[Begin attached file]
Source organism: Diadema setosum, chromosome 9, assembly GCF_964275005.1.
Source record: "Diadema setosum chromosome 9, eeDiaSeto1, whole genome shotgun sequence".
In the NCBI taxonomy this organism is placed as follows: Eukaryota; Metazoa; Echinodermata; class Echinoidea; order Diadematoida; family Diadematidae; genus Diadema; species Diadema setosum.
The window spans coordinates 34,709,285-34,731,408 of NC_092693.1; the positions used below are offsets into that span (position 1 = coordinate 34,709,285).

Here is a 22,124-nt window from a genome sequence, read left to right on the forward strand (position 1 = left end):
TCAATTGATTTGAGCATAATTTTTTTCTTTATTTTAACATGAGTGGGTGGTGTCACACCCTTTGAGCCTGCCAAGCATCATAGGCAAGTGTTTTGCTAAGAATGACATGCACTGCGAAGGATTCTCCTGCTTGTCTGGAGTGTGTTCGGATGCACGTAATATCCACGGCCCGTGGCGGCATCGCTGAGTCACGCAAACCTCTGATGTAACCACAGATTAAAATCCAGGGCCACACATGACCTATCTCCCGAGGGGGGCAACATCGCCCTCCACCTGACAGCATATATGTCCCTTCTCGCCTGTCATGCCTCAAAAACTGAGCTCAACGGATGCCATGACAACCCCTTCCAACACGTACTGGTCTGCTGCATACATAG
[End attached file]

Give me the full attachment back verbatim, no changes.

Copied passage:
Source organism: Diadema setosum, chromosome 9, assembly GCF_964275005.1.
Source record: "Diadema setosum chromosome 9, eeDiaSeto1, whole genome shotgun sequence".
In the NCBI taxonomy this organism is placed as follows: Eukaryota; Metazoa; Echinodermata; class Echinoidea; order Diadematoida; family Diadematidae; genus Diadema; species Diadema setosum.
The window spans coordinates 34,709,285-34,731,408 of NC_092693.1; the positions used below are offsets into that span (position 1 = coordinate 34,709,285).

Here is a 22,124-nt window from a genome sequence, read left to right on the forward strand (position 1 = left end):
TCAATTGATTTGAGCATAATTTTTTTCTTTATTTTAACATGAGTGGGTGGTGTCACACCCTTTGAGCCTGCCAAGCATCATAGGCAAGTGTTTTGCTAAGAATGACATGCACTGCGAAGGATTCTCCTGCTTGTCTGGAGTGTGTTCGGATGCACGTAATATCCACGGCCCGTGGCGGCATCGCTGAGTCACGCAAACCTCTGATGTAACCACAGATTAAAATCCAGGGCCACACATGACCTATCTCCCGAGGGGGGCAACATCGCCCTCCACCTGACAGCATATATGTCCCTTCTCGCCTGTCATGCCTCAAAAACTGAGCTCAACGGATGCCATGACAACCCCTTCCAACACGTACTGGTCTGCTGCATACATAG